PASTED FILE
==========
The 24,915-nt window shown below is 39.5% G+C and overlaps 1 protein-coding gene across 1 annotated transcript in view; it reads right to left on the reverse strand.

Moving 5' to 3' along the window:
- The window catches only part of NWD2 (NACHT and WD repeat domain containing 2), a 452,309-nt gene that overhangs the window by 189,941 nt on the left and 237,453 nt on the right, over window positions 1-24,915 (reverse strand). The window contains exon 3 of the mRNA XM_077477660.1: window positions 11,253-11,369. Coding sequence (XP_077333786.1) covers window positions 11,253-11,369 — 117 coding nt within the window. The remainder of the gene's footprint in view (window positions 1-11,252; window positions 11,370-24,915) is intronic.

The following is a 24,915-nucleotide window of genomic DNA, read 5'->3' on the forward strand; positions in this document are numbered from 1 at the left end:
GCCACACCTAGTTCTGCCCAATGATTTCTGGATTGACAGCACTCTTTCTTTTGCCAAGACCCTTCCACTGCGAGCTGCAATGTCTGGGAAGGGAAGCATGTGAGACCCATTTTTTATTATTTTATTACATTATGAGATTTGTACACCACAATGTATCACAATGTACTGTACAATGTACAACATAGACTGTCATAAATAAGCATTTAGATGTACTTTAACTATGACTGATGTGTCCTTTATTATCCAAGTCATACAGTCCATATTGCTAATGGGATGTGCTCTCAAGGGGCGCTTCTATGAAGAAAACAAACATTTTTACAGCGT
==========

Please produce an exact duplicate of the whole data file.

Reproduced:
The 24,915-nt window shown below is 39.5% G+C and overlaps 1 protein-coding gene across 1 annotated transcript in view; it reads right to left on the reverse strand.

Moving 5' to 3' along the window:
- The window catches only part of NWD2 (NACHT and WD repeat domain containing 2), a 452,309-nt gene that overhangs the window by 189,941 nt on the left and 237,453 nt on the right, over window positions 1-24,915 (reverse strand). The window contains exon 3 of the mRNA XM_077477660.1: window positions 11,253-11,369. Coding sequence (XP_077333786.1) covers window positions 11,253-11,369 — 117 coding nt within the window. The remainder of the gene's footprint in view (window positions 1-11,252; window positions 11,370-24,915) is intronic.

The following is a 24,915-nucleotide window of genomic DNA, read 5'->3' on the forward strand; positions in this document are numbered from 1 at the left end:
GCCACACCTAGTTCTGCCCAATGATTTCTGGATTGACAGCACTCTTTCTTTTGCCAAGACCCTTCCACTGCGAGCTGCAATGTCTGGGAAGGGAAGCATGTGAGACCCATTTTTTATTATTTTATTACATTATGAGATTTGTACACCACAATGTATCACAATGTACTGTACAATGTACAACATAGACTGTCATAAATAAGCATTTAGATGTACTTTAACTATGACTGATGTGTCCTTTATTATCCAAGTCATACAGTCCATATTGCTAATGGGATGTGCTCTCAAGGGGCGCTTCTATGAAGAAAACAAACATTTTTACAGCGT